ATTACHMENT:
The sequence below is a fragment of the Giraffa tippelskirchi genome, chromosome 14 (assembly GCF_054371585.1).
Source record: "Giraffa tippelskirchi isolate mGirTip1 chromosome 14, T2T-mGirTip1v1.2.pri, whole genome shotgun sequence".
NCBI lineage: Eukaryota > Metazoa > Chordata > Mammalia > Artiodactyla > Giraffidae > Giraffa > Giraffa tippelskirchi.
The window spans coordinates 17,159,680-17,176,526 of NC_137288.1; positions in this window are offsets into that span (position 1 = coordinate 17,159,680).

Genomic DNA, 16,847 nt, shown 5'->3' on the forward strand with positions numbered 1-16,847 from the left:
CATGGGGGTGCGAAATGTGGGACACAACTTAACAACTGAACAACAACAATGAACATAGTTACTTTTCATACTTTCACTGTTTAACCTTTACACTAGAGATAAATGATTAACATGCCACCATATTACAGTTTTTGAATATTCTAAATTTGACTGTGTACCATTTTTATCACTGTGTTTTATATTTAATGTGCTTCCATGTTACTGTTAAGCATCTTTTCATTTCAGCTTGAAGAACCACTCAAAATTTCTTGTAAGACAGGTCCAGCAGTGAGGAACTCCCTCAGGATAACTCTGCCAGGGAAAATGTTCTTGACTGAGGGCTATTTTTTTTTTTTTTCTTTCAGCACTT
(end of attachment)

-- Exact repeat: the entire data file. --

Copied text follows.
The sequence below is a fragment of the Giraffa tippelskirchi genome, chromosome 14 (assembly GCF_054371585.1).
Source record: "Giraffa tippelskirchi isolate mGirTip1 chromosome 14, T2T-mGirTip1v1.2.pri, whole genome shotgun sequence".
NCBI lineage: Eukaryota > Metazoa > Chordata > Mammalia > Artiodactyla > Giraffidae > Giraffa > Giraffa tippelskirchi.
The window spans coordinates 17,159,680-17,176,526 of NC_137288.1; positions in this window are offsets into that span (position 1 = coordinate 17,159,680).

Genomic DNA, 16,847 nt, shown 5'->3' on the forward strand with positions numbered 1-16,847 from the left:
CATGGGGGTGCGAAATGTGGGACACAACTTAACAACTGAACAACAACAATGAACATAGTTACTTTTCATACTTTCACTGTTTAACCTTTACACTAGAGATAAATGATTAACATGCCACCATATTACAGTTTTTGAATATTCTAAATTTGACTGTGTACCATTTTTATCACTGTGTTTTATATTTAATGTGCTTCCATGTTACTGTTAAGCATCTTTTCATTTCAGCTTGAAGAACCACTCAAAATTTCTTGTAAGACAGGTCCAGCAGTGAGGAACTCCCTCAGGATAACTCTGCCAGGGAAAATGTTCTTGACTGAGGGCTATTTTTTTTTTTTTTCTTTCAGCACTT